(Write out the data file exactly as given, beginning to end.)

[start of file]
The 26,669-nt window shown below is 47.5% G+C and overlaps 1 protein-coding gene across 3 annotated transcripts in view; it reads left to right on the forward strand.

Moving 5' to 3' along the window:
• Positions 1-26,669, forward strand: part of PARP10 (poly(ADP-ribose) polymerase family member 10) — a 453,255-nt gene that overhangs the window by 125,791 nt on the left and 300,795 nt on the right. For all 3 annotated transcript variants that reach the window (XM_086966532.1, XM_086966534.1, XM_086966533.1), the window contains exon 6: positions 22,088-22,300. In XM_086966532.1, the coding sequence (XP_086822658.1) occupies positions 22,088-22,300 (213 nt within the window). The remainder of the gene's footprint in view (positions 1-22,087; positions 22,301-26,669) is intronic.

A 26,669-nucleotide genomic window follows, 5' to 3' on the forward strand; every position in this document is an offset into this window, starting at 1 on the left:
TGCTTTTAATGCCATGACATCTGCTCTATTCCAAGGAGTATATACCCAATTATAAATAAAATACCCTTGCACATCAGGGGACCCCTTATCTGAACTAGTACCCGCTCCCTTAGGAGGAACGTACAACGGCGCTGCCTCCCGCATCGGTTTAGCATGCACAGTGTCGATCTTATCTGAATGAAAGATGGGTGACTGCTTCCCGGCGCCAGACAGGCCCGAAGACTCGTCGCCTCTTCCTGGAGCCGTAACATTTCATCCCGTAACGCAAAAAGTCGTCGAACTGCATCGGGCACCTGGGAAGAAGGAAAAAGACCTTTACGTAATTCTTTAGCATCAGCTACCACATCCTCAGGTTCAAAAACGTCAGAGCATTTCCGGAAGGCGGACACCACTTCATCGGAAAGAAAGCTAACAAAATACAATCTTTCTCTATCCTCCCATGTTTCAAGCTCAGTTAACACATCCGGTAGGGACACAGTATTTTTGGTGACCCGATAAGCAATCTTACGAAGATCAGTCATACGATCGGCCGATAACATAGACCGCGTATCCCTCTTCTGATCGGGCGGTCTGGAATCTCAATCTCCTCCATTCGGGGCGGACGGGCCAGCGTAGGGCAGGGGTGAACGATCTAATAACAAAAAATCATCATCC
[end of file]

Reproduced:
The 26,669-nt window shown below is 47.5% G+C and overlaps 1 protein-coding gene across 3 annotated transcripts in view; it reads left to right on the forward strand.

Moving 5' to 3' along the window:
• Positions 1-26,669, forward strand: part of PARP10 (poly(ADP-ribose) polymerase family member 10) — a 453,255-nt gene that overhangs the window by 125,791 nt on the left and 300,795 nt on the right. For all 3 annotated transcript variants that reach the window (XM_086966532.1, XM_086966534.1, XM_086966533.1), the window contains exon 6: positions 22,088-22,300. In XM_086966532.1, the coding sequence (XP_086822658.1) occupies positions 22,088-22,300 (213 nt within the window). The remainder of the gene's footprint in view (positions 1-22,087; positions 22,301-26,669) is intronic.

A 26,669-nucleotide genomic window follows, 5' to 3' on the forward strand; every position in this document is an offset into this window, starting at 1 on the left:
TGCTTTTAATGCCATGACATCTGCTCTATTCCAAGGAGTATATACCCAATTATAAATAAAATACCCTTGCACATCAGGGGACCCCTTATCTGAACTAGTACCCGCTCCCTTAGGAGGAACGTACAACGGCGCTGCCTCCCGCATCGGTTTAGCATGCACAGTGTCGATCTTATCTGAATGAAAGATGGGTGACTGCTTCCCGGCGCCAGACAGGCCCGAAGACTCGTCGCCTCTTCCTGGAGCCGTAACATTTCATCCCGTAACGCAAAAAGTCGTCGAACTGCATCGGGCACCTGGGAAGAAGGAAAAAGACCTTTACGTAATTCTTTAGCATCAGCTACCACATCCTCAGGTTCAAAAACGTCAGAGCATTTCCGGAAGGCGGACACCACTTCATCGGAAAGAAAGCTAACAAAATACAATCTTTCTCTATCCTCCCATGTTTCAAGCTCAGTTAACACATCCGGTAGGGACACAGTATTTTTGGTGACCCGATAAGCAATCTTACGAAGATCAGTCATACGATCGGCCGATAACATAGACCGCGTATCCCTCTTCTGATCGGGCGGTCTGGAATCTCAATCTCCTCCATTCGGGGCGGACGGGCCAGCGTAGGGCAGGGGTGAACGATCTAATAACAAAAAATCATCATCC